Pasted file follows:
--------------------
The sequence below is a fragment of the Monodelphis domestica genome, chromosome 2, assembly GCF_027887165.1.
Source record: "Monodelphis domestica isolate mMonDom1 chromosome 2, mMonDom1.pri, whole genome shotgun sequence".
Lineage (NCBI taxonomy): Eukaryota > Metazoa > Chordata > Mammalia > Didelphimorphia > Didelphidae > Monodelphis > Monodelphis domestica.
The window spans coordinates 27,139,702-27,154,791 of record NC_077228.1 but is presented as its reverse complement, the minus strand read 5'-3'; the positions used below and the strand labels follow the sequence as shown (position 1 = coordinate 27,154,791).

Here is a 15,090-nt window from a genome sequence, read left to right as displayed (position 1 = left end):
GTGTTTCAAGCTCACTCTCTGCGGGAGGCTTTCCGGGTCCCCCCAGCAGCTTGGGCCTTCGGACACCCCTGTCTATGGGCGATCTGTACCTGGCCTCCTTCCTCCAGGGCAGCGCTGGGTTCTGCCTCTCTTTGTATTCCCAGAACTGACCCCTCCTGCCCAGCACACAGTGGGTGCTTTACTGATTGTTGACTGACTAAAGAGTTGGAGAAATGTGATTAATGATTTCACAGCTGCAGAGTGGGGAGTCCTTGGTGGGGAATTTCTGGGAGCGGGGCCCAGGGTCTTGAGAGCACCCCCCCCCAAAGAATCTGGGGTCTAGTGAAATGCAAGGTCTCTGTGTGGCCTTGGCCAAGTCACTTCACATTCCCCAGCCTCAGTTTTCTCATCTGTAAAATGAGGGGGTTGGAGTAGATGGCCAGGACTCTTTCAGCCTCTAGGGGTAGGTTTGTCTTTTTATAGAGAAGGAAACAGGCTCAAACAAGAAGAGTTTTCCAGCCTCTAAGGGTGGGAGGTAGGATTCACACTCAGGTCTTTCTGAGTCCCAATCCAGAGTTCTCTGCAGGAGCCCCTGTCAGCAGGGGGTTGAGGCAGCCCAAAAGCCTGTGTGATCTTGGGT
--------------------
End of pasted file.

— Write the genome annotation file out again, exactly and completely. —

The sequence below is a fragment of the Monodelphis domestica genome, chromosome 2, assembly GCF_027887165.1.
Source record: "Monodelphis domestica isolate mMonDom1 chromosome 2, mMonDom1.pri, whole genome shotgun sequence".
Lineage (NCBI taxonomy): Eukaryota > Metazoa > Chordata > Mammalia > Didelphimorphia > Didelphidae > Monodelphis > Monodelphis domestica.
The window spans coordinates 27,139,702-27,154,791 of record NC_077228.1 but is presented as its reverse complement, the minus strand read 5'-3'; the positions used below and the strand labels follow the sequence as shown (position 1 = coordinate 27,154,791).

Here is a 15,090-nt window from a genome sequence, read left to right as displayed (position 1 = left end):
GTGTTTCAAGCTCACTCTCTGCGGGAGGCTTTCCGGGTCCCCCCAGCAGCTTGGGCCTTCGGACACCCCTGTCTATGGGCGATCTGTACCTGGCCTCCTTCCTCCAGGGCAGCGCTGGGTTCTGCCTCTCTTTGTATTCCCAGAACTGACCCCTCCTGCCCAGCACACAGTGGGTGCTTTACTGATTGTTGACTGACTAAAGAGTTGGAGAAATGTGATTAATGATTTCACAGCTGCAGAGTGGGGAGTCCTTGGTGGGGAATTTCTGGGAGCGGGGCCCAGGGTCTTGAGAGCACCCCCCCCCAAAGAATCTGGGGTCTAGTGAAATGCAAGGTCTCTGTGTGGCCTTGGCCAAGTCACTTCACATTCCCCAGCCTCAGTTTTCTCATCTGTAAAATGAGGGGGTTGGAGTAGATGGCCAGGACTCTTTCAGCCTCTAGGGGTAGGTTTGTCTTTTTATAGAGAAGGAAACAGGCTCAAACAAGAAGAGTTTTCCAGCCTCTAAGGGTGGGAGGTAGGATTCACACTCAGGTCTTTCTGAGTCCCAATCCAGAGTTCTCTGCAGGAGCCCCTGTCAGCAGGGGGTTGAGGCAGCCCAAAAGCCTGTGTGATCTTGGGT